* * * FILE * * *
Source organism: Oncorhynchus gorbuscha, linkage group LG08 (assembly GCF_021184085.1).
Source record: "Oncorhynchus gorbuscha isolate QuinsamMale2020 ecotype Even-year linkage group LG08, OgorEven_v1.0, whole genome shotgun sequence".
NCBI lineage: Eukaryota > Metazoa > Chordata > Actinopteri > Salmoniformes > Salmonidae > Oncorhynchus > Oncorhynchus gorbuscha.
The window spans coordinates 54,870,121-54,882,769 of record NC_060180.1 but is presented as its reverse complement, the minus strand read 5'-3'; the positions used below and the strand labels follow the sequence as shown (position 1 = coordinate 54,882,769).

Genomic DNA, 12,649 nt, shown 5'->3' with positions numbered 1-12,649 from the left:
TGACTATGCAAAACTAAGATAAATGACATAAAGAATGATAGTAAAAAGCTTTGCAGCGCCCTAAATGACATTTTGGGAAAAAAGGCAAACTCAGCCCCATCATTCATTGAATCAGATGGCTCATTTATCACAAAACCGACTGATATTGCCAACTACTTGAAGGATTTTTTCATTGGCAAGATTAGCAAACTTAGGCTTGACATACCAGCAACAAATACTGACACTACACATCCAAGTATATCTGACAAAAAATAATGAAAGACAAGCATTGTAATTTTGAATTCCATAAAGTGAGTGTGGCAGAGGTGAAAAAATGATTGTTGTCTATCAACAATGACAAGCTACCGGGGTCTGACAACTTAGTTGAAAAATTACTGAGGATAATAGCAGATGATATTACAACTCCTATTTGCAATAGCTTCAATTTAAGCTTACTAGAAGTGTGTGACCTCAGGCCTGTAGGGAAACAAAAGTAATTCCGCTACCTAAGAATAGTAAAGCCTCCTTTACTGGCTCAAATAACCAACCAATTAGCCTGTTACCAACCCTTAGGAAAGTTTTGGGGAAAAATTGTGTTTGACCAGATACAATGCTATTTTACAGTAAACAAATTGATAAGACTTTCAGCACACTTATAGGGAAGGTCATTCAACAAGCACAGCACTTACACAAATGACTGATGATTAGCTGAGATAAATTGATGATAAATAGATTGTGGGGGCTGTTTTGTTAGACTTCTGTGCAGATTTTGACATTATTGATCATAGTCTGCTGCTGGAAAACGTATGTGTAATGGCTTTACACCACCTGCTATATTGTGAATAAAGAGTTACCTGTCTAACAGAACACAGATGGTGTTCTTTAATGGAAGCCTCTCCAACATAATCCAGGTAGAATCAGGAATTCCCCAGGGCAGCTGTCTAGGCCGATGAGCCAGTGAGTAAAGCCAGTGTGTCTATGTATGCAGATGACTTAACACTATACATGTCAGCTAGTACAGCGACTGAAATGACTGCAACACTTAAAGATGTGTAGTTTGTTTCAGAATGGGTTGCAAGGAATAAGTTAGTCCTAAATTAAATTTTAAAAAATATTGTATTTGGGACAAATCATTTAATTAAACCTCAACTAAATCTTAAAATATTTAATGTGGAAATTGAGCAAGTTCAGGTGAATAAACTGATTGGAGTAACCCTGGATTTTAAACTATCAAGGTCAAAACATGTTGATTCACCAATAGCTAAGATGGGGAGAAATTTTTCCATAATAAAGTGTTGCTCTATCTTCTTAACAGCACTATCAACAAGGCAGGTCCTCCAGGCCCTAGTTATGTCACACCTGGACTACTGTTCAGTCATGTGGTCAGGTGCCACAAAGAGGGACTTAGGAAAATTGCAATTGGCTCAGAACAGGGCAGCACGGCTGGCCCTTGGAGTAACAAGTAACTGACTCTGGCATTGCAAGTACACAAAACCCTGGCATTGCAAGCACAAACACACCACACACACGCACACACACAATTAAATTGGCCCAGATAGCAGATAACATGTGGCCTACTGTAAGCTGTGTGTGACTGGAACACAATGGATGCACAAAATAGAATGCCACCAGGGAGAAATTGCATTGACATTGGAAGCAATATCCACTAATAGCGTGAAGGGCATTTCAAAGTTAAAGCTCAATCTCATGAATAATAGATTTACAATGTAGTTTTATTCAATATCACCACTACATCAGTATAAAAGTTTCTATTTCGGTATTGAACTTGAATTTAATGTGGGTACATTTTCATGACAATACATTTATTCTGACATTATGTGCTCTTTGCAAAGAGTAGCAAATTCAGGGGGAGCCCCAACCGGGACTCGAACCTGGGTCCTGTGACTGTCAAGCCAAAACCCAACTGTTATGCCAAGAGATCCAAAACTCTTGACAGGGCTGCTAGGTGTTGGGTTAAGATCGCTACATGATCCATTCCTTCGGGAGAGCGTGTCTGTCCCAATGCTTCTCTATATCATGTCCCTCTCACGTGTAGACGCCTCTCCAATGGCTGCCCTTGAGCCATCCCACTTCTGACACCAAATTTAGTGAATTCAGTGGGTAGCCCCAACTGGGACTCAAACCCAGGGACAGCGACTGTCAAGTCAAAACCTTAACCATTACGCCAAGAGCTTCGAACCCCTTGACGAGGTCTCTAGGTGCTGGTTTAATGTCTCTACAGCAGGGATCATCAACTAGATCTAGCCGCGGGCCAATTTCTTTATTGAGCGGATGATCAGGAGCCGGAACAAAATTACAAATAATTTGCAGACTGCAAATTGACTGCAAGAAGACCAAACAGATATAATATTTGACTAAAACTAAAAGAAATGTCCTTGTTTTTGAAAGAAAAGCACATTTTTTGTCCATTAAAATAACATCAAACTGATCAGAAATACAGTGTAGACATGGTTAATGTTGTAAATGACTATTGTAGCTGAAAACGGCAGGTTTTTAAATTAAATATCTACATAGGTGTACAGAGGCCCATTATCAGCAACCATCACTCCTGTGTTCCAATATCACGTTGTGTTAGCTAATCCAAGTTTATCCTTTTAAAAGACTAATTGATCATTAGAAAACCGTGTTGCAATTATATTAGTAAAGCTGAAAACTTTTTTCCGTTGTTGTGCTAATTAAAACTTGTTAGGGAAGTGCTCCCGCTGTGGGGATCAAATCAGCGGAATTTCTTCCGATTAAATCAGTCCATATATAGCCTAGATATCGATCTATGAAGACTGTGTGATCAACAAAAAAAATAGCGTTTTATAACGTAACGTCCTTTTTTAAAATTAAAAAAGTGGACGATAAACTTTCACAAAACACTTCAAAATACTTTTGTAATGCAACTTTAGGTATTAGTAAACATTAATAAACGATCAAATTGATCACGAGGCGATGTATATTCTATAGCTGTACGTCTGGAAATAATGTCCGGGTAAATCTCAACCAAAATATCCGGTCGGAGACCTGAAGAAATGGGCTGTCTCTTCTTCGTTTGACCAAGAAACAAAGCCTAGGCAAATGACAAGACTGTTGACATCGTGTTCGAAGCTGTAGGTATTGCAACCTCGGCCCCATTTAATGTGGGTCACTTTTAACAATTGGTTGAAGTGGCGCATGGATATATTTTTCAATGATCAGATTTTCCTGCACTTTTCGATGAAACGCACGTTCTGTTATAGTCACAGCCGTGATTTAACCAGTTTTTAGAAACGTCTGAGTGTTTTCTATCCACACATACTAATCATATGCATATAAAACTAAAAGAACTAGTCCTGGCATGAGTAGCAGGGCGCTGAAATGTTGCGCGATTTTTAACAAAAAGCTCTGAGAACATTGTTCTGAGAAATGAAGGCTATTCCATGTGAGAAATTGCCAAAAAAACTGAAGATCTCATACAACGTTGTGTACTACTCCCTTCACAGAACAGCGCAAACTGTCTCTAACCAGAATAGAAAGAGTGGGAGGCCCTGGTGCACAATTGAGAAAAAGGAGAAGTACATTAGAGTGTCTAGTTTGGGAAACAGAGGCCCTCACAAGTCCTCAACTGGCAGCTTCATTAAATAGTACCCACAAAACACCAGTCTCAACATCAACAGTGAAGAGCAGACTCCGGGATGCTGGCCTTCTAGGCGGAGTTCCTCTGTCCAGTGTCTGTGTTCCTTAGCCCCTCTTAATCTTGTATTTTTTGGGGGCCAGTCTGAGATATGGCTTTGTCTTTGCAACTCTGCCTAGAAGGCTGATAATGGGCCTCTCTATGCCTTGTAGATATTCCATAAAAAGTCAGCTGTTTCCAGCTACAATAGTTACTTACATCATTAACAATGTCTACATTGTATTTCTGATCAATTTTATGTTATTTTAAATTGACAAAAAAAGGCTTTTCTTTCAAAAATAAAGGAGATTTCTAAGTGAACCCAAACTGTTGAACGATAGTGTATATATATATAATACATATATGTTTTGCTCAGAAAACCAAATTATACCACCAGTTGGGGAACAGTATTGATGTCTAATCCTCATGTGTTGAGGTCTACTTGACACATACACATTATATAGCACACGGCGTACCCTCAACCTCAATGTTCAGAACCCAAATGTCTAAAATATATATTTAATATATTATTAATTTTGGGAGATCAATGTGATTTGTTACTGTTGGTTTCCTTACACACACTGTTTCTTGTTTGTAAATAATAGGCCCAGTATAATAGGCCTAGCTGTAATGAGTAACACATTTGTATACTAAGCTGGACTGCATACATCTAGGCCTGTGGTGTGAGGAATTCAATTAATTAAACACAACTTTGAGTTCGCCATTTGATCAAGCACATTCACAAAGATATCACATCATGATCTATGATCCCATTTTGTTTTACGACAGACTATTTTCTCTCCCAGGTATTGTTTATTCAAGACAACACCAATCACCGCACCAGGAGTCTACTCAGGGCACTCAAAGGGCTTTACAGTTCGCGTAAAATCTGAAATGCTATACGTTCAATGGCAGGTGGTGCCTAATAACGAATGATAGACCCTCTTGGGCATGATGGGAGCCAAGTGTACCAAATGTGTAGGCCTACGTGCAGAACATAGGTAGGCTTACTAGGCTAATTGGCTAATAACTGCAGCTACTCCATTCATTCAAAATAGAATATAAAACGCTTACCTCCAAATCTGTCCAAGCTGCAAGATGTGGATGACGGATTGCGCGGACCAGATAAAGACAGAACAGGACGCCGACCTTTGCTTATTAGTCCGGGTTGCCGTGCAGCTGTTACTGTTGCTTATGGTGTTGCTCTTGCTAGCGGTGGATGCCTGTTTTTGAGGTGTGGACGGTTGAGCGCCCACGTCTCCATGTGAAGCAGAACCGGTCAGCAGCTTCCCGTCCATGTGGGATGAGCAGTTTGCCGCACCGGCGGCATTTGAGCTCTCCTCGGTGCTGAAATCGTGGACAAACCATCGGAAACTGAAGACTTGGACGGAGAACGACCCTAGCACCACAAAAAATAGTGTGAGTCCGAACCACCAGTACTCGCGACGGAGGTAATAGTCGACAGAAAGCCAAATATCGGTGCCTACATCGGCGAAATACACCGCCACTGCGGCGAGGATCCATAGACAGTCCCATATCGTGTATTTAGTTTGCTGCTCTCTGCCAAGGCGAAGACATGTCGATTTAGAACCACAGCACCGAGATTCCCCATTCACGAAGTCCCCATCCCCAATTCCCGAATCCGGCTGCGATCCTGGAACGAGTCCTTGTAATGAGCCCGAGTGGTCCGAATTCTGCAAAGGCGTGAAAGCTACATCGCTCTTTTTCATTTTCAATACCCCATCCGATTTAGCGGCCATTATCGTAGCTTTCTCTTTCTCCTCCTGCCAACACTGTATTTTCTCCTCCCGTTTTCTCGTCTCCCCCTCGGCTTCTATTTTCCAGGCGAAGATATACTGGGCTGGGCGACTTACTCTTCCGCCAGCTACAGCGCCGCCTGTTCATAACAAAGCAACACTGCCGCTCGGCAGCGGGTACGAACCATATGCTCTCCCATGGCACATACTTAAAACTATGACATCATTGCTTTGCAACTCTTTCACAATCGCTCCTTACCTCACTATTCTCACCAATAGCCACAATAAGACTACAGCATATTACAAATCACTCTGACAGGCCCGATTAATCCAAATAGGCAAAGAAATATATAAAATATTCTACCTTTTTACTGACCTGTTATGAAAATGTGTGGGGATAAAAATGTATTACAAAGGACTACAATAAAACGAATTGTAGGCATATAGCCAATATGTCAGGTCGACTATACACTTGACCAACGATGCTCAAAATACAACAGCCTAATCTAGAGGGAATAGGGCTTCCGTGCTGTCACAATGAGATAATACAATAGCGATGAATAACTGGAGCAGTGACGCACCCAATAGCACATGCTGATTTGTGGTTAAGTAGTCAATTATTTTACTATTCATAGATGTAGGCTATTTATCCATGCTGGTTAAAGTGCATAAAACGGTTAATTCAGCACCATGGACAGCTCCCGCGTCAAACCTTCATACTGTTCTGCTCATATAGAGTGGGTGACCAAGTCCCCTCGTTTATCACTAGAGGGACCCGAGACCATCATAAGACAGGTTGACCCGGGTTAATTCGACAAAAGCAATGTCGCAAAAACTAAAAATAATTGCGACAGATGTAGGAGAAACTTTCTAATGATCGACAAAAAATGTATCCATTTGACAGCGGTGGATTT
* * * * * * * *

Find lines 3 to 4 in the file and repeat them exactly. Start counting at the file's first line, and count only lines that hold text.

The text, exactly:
NCBI lineage: Eukaryota > Metazoa > Chordata > Actinopteri > Salmoniformes > Salmonidae > Oncorhynchus > Oncorhynchus gorbuscha.
The window spans coordinates 54,870,121-54,882,769 of record NC_060180.1 but is presented as its reverse complement, the minus strand read 5'-3'; the positions used below and the strand labels follow the sequence as shown (position 1 = coordinate 54,882,769).